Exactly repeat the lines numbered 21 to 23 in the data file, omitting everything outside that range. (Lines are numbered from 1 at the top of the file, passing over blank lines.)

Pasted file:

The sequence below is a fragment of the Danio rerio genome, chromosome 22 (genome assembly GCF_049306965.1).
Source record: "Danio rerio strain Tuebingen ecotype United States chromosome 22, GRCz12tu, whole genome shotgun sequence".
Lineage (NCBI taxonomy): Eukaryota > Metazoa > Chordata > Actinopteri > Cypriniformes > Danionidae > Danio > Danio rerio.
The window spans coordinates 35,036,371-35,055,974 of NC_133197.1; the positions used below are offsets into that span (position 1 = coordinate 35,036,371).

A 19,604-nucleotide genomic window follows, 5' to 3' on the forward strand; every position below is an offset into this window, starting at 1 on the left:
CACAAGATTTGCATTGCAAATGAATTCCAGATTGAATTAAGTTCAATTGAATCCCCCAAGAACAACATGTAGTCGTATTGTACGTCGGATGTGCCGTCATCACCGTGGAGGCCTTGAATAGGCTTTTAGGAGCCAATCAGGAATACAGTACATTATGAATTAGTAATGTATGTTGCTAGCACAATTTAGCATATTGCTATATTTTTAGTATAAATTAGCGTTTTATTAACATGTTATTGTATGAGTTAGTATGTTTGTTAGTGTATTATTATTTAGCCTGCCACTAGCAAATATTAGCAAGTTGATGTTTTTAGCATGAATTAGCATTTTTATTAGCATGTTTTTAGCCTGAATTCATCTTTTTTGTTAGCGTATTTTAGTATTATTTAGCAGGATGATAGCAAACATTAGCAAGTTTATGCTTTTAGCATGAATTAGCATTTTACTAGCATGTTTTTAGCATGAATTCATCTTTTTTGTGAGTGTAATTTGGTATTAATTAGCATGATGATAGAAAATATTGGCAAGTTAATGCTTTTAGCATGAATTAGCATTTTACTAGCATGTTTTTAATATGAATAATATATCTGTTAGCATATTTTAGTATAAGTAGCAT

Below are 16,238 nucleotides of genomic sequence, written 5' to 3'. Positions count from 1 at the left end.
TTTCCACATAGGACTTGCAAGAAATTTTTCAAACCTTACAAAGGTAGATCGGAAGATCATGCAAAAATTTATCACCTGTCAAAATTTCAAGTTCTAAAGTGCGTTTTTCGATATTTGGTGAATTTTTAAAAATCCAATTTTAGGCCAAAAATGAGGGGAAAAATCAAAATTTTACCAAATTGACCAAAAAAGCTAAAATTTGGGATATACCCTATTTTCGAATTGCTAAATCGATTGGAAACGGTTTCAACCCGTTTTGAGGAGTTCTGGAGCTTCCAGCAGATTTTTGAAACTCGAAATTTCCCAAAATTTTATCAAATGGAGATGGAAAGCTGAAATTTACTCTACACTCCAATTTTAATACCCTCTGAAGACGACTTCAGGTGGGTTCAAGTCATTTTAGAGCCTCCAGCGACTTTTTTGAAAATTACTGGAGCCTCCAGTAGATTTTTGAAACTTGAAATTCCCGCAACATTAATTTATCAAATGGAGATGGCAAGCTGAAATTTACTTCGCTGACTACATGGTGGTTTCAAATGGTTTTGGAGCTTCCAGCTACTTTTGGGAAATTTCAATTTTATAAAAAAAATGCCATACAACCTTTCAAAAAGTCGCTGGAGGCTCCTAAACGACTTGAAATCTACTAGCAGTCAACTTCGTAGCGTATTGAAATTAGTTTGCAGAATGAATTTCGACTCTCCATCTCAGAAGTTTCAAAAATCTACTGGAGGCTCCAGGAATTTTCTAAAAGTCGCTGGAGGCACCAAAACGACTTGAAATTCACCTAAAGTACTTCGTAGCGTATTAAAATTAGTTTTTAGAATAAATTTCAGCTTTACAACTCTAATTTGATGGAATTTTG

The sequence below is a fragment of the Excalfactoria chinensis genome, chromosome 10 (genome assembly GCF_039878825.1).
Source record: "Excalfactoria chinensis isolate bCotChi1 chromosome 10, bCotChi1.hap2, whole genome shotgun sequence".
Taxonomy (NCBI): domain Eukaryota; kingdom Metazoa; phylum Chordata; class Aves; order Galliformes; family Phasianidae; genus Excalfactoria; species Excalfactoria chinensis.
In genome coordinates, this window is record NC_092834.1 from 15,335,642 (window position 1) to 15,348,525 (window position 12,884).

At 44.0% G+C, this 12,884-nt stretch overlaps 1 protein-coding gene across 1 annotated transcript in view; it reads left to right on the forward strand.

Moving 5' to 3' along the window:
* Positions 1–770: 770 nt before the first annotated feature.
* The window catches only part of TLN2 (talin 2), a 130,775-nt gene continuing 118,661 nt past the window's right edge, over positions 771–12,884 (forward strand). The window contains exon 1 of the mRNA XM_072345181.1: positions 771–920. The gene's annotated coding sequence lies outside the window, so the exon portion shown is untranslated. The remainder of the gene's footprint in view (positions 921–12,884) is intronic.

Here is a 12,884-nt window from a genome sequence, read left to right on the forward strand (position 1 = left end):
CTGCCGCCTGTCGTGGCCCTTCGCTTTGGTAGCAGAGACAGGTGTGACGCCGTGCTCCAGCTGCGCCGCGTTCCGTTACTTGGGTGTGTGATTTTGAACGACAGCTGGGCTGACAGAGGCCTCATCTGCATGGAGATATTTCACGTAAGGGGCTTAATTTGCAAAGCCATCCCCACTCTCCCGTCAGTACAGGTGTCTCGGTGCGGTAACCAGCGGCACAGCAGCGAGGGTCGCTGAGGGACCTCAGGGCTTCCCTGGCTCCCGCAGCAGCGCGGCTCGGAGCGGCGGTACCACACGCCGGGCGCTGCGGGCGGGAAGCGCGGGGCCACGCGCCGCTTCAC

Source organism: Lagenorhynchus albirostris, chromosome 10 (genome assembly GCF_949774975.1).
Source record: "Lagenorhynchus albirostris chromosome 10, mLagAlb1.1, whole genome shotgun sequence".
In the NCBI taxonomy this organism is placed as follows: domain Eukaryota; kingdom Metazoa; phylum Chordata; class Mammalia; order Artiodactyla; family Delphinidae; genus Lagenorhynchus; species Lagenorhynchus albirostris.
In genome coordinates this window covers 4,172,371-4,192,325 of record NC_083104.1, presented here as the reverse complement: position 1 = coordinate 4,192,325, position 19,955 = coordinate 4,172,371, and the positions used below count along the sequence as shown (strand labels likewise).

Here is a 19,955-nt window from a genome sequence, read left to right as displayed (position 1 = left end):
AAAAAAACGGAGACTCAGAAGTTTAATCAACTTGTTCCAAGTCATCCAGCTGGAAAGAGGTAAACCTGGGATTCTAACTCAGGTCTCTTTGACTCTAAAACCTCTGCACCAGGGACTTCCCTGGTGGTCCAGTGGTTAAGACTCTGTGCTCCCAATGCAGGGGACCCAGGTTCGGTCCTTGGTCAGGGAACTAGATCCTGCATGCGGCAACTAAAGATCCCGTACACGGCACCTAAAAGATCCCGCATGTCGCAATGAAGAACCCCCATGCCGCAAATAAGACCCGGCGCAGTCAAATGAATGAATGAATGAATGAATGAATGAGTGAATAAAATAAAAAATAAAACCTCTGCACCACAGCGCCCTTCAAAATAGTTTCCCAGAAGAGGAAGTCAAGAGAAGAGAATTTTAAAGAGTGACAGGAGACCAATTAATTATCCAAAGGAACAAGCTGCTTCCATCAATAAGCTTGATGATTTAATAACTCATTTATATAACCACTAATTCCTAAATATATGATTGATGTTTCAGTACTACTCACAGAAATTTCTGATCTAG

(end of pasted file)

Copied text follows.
In the NCBI taxonomy this organism is placed as follows: domain Eukaryota; kingdom Metazoa; phylum Chordata; class Mammalia; order Artiodactyla; family Delphinidae; genus Lagenorhynchus; species Lagenorhynchus albirostris.
In genome coordinates this window covers 4,172,371-4,192,325 of record NC_083104.1, presented here as the reverse complement: position 1 = coordinate 4,192,325, position 19,955 = coordinate 4,172,371, and the positions used below count along the sequence as shown (strand labels likewise).

Here is a 19,955-nt window from a genome sequence, read left to right as displayed (position 1 = left end):